See that longish, sticky-looking package thing, in the center of the photo? Look closely: there's a caterpillar sticking out of the left-side end of it:
As I said at the link:
I've just looked it up, and I quickly found a remarkably similar photo—even down to the way those outer sticks are configured: it's the cocoon (empty, pretty sure [not this time!]) of the caterpillar of a case moth, the Saunders' Case Moth, Metura elongatus. Oh, you have to go here, too. And holy crap, here, too. (I've just realized, this is related to the "Walking Turd" from December, but a different species, clearly.)
We've watched this guy (gal?) build that case, ever so slowly, while living on and among one plant—a grevillia—on our veranda. Every night—and sometimes, but only rarely, during daylight hours, as happened here for these photos Christine took—he comes out and walks around, dragging his case with him (he never leaves it), munching away on the leaves of the poor grevillia.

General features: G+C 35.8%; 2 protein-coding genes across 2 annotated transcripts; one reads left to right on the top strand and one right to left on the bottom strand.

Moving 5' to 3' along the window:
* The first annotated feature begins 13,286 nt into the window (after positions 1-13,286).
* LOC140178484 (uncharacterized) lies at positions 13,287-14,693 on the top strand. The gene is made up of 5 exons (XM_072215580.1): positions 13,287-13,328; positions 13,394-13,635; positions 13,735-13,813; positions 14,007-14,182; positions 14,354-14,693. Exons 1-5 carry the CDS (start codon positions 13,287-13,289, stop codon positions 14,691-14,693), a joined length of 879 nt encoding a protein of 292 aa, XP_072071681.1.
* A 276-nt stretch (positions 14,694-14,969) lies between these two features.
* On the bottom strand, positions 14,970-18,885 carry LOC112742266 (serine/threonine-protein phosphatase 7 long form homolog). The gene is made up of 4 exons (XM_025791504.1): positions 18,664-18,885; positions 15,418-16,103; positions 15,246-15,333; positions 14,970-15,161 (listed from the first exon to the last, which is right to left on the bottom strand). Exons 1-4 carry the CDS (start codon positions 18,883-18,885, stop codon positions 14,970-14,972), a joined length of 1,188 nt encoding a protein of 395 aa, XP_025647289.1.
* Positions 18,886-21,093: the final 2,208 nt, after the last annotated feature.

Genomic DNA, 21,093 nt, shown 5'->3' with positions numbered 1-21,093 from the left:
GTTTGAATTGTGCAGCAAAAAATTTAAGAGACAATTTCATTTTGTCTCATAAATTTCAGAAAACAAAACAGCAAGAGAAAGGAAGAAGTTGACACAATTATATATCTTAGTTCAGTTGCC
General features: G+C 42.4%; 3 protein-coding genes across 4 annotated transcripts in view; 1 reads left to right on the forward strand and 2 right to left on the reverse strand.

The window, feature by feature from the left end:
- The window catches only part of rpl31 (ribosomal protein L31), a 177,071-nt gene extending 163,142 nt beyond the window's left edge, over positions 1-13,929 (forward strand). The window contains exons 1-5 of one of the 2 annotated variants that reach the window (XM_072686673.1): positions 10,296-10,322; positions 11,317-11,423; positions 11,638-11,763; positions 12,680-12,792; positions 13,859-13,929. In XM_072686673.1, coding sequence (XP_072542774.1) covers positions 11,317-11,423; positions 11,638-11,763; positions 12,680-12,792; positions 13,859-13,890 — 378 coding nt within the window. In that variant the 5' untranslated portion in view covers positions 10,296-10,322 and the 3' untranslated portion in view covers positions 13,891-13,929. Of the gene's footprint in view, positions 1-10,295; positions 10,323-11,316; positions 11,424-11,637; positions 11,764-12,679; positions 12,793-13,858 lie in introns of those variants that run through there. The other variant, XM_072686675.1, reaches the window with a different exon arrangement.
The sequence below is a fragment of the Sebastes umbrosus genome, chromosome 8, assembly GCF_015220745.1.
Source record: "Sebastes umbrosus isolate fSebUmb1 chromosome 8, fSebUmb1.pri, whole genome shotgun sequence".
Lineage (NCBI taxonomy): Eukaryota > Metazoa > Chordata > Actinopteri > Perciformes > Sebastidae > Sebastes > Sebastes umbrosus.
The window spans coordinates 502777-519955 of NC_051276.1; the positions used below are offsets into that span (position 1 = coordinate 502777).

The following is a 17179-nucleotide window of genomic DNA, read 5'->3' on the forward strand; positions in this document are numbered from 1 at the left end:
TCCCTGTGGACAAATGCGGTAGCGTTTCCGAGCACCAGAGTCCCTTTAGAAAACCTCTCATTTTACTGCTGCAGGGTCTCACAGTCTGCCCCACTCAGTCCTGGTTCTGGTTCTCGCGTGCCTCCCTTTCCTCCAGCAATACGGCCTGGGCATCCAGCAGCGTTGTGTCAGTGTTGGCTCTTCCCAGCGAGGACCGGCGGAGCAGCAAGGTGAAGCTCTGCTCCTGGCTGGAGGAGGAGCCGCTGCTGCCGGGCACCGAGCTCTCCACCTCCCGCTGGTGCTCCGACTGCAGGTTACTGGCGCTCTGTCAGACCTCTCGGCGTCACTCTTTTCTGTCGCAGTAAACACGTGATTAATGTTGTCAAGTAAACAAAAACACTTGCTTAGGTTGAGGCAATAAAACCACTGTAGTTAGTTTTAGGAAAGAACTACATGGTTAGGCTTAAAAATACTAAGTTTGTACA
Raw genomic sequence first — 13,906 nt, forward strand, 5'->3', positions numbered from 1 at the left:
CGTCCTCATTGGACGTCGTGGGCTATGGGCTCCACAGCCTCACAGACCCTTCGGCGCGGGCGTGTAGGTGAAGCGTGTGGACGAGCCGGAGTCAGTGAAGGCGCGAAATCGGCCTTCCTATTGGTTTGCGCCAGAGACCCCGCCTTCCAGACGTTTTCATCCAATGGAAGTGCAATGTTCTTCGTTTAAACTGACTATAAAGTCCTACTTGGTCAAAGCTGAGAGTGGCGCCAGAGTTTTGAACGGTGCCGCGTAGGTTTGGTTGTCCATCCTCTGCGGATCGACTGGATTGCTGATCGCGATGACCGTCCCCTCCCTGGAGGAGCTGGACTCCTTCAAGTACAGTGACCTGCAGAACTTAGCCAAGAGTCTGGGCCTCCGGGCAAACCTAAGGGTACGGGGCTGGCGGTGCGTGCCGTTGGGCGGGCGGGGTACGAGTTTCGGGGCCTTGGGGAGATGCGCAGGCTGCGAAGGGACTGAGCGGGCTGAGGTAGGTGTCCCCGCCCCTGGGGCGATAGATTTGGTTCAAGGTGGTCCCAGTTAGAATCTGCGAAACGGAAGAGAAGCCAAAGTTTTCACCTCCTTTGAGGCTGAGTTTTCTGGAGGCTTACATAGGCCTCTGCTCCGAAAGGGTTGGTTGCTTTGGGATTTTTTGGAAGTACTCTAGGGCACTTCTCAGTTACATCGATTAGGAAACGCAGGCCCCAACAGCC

Here's a short close-up video of him/her eating, and the stick-cocoon that we've watched him build for several months now:
Here's a drawing showing the different life stages of our friend, and a similar creature. Description, from the already-linked Museum Victoria:
A zoological illustration of the Saunders' Case Moth, Metura elongatus, and the Faggot Case Moth, Clania ignobilis, by Arthur Bartholemew.
One day our friend here will close up shop, hunker down, and become a moth, like the one on the right in the image above, pretty sure. This is just sad—he's been a very good companion these several months. But not for him, or her, I suppose. If it's a she, she will stay in her cocoon; if it's a he, he will emerge—and fly off to find a female waiting in her cocoon for a male to come along.